There should be no problem with nursing your baby for 18 months, and you never need to have surgery-it will always be a choice. It is imperative however that you utilize some treatments to keep POP from progressing. A pessary that is fitted properly can't be felt (like contacts in your eyes), 75% of women that are fitted have no problems. I'm hopeful this time the fitting will work-there are multiple kinds of pessaries and may sizes. If one works a different type should be tried. An exercise regimen is vital, it is important to have a daily maintenance program (difficult to pull of with a baby). You can try Kegel8, a e-stim at home device. Important to pay attention to how you pick up and carry your baby, contract your pelvic floor prior to lifting-when you lift heavy things the pelvic tissues are pushed downward. When you have a bm, "bridge" your labia (place your fingers in a V alongside the labia and "contain" the soft tissue from pushing down when you bare down for bm).
I'm going to send you a PM (private message) with some other info.
I shared so much because I really haven't told more than a few people, since I am embarrassed. And even telling doctors is difficult. I usually end up crying. It's so much easier to type.
"All women should consider treatments b/4 going to the surgical page if POP is caught early enough."
In your opinion, what is "early enough"? I am currently 2nd degree (at the introitus) of both cystocele and rectocele. Even though I think the rectocele has worsened, I always felt the rectocele at or slightly protruding - that's why I noticed it. My biggest concern now is the effect this is having on BMs. I have needed to push on the rectocele periodically to start or finish bowel movements, but generally only if I am constipated. I try to go first thing in the morning, and if I don't I start to panic, worrying about the rectal prolapse and being constipated, etc. and not wanting to leave the house until I can go. Even on 6 stool softener pills a day and eating prunes, etc. I am still afraid and sometimes still have harder stools. I am trying to drink more water but with a newborn and a 2, 4 and 6 year olds my brain is pretty scattered.
On the APOPS Facebook page, it was mentioned that the anal sphincter should be assessed during a pelvic floor exam and can be tightened if noticed soon enough - can you elaborate? During BMs I have what I am 99% sure is a rectal prolapse through the anus, sometimes even if I don't need to bear down. It does goes back, but is often uncomfortable to sit even then (maybe mucusa prolapsed?). Two doctors have been unable to see the prolapse during a digital exam, but I am scared to bear down so I believe that I simply did not push enough during the exam for it to occur. I don't want it to occur! The urogynaecologist did say the (internal?) sphincter was loose, but only that they really only "fix" rectal prolapse with surgery if it's prolapsed a certain amount all the time. Surgery terrifies me. It seems to me I have heard much more promising things about helping bladder issues with PT, not so much about rectoceles. The Dr. who banded a hemorrhoid for me said there's "nothing there" referring to the posterior wall of the vagina.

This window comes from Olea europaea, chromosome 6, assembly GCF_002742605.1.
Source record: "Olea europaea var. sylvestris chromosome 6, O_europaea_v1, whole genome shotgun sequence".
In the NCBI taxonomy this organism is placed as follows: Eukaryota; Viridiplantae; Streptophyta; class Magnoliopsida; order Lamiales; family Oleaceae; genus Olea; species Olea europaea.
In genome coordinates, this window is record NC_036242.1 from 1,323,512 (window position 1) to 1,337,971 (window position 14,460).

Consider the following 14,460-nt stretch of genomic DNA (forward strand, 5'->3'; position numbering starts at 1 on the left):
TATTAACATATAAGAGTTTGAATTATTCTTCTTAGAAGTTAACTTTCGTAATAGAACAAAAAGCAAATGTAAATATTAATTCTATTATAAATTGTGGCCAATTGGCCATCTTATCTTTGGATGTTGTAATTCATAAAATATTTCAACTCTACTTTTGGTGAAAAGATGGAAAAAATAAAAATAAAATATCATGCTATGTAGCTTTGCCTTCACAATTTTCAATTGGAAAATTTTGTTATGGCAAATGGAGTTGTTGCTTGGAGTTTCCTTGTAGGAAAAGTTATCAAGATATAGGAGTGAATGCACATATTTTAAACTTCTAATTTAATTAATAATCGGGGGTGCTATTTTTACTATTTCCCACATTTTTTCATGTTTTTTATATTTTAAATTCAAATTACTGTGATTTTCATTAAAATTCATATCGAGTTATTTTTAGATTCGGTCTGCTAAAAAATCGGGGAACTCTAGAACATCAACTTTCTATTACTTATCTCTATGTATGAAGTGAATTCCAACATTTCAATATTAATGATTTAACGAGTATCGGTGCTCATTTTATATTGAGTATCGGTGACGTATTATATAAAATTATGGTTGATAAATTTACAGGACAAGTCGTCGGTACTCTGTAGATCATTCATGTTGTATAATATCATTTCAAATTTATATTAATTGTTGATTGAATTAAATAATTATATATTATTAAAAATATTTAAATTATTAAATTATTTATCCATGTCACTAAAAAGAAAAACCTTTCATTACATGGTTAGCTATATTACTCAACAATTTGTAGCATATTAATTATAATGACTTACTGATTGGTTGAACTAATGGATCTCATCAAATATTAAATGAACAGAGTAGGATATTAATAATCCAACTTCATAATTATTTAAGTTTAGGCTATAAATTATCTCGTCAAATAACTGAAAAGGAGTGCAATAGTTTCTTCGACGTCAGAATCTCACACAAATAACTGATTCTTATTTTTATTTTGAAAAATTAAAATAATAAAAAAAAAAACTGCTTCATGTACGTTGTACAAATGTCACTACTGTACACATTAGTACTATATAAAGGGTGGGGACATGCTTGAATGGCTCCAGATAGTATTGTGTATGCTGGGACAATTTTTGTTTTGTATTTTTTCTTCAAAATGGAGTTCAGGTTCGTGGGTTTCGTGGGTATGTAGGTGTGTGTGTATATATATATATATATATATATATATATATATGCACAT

In my opinion once you get to grade 3 there's not much you can do that will improve your scenario, you can utilize treatments to assist comfort level but will not likely get back to a grade 2. Have you tried bridging the labia when you have BM? The chronic constipation from rectocele is so difficult to treat unfortunately. There is a plastic device to insert into the vagina that is supposed to help with this but I can't remember the name of it, if you think you might be interested let me know and I'll see if I can find it. (You can shoot an email to me at ***@****, faster than loading the MedHelp site.)
What I meant on the FB page is that it should be assessed to see if there is good contraction or not-many women have nerve damage from childbirth that prevents good contraction. You can also try bridging close to the rectum to see if that helps contain the rectal bulge. Push up on surrounding tissue when you are bearing down, it will help contain the bulge.